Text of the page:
I have been part of the college scene for over four years here at Western, so it is not unusual to see the Greek men and women across campus wearing their Greek letters all year. I would hear about Greek events. I, as well as many other students, only knew what we had observed. Having never been a member of a Greek organization, I was curious to find out more about this student population at Western. And with Rush Week in full force, it was the perfect time to get some questions answers.
To get the answers, I sought out Luke Vander Pluym, President of Interfraternity Council (IFC). “Being Greek opens up so many doors,” he explained, “You develop that close bond, make lifelong friends, and make great connections. It was the most life-changing thing for me, and I have memories I am very proud of. I would not be who I am today without it.”
As the President of IFC, Vander Pluym takes on many responsibilities within the fraternities. “I serve my constituents. My job is to be [the fraternities’] voice. I’m not just the face for my council, but I reach out to other organizations on campus. I make sure the fraternities stay on task. If they are behaving poorly, I’ll address them. If they do something well, I’ll be there in person applauding them,” he said
Greek life itself has gone through immense changes within the past two years, explained Vander Pluym. “[Fraternities] basically had to follow three rules: no girls, no alcohol, and no hazing; those were our main rules. Recruitment numbers were going down, communities were splitting, and competition between fraternities were skyrocketing,” he said. “Therefore, the [Greek] constitution was re-written. The recruitment system was changed.”
Since new rules were implemented, recruitment numbers have been steadily rising. Greek recruitment has changed in that potential new members register online. From there, his or her grades are sent to the prospective chapters. “We have fraternities reporting that over twenty people are interested in pledging. Online we have a registry for people that are interested in going Greek. We have over 300 people listed,” Vander Pluym said.
Carmen Nunez, a senior business marketing major, is rushing Phi Sigma Sigma. “I was interested in joining a sorority because I wanted to know what all the excitement was always about. I’m always trying to do things that set me apart from my family and home surroundings,” she said. “I’m always looking to have the best college experience, and thought this might be part of that concept.”
Rush Week, which occurred last week, has also changed, Vander Plum explained. “Fraternities are now allowed to self-promote by wearing [Greek letters]. We ask fraternities to send representatives to events such as the Greek fair and the Activities Fair. We’ve been doing a lot more educationals explaining why someone should go Greek before Greek Week begins. It’s only fair to the person to see what fraternities do before they are thrown into it,” he said.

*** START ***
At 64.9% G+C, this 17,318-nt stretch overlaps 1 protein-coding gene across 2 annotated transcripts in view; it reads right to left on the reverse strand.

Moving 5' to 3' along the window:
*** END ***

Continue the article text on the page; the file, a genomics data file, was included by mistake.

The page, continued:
After a student attends a few rush events, a bidding process begins. “We usually interview the individual at some point,” Vander Pluym said, “After bidding, there’s pledge pinning, then after that there is an eight week probationary membership. By Thanksgiving, chapter’s have initiation and that is when you will be formally initiated as an active.”
Nunez gave her firsthand experience what it was like to be a part of the bidding process. “The night of the final bid, I was contacted by multiple members of my top sorority choice. They talked about my worries about joining and reassured me that they would be as open as possible in helping me become part of their sisterhood. That is when I agreed to be a part of Greek life.”
Greek Life offers many positives for a student, but that doesn’t go without tackling some myths about fraternities or sororities. “How we go about dispelling Greek life myths,” Vander Pluym began, “is by having big positives and many successes. Alpha Gamma Rho cooks a hog every year and it brought $15,000 for a charity. For Homecoming, we see overwhelming Greek support. It makes our image go up; it helps dispel myths.”
By being a part of Greek life, Nunez says she wants to be able to look back on her Western days and know she took on many opportunities. “When I leave college, I want to have a sense of accomplishment in knowing I took advantage of all that was possible for me here at WIU.”
Two more fraternities are expected to come to Western’s campus within the next year, said Vander Pluym. Pi Kappa Phi will start up in October, and Beta Chi will organize a chapter next fall. He says these additions are proof that fraternities are adapting to the needs of today’s students. “Fraternities are growing. Some were floundering for a while, and now they are thriving. They are recruiting the genuine members, members that need to be Greek. We don’t have Animal House boys anymore. We had that problem, and we don’t anymore.”
If you are interested in further information about Greek life on Western campus, visit http://www.wiu.edu/student_services/greek_life/index.php.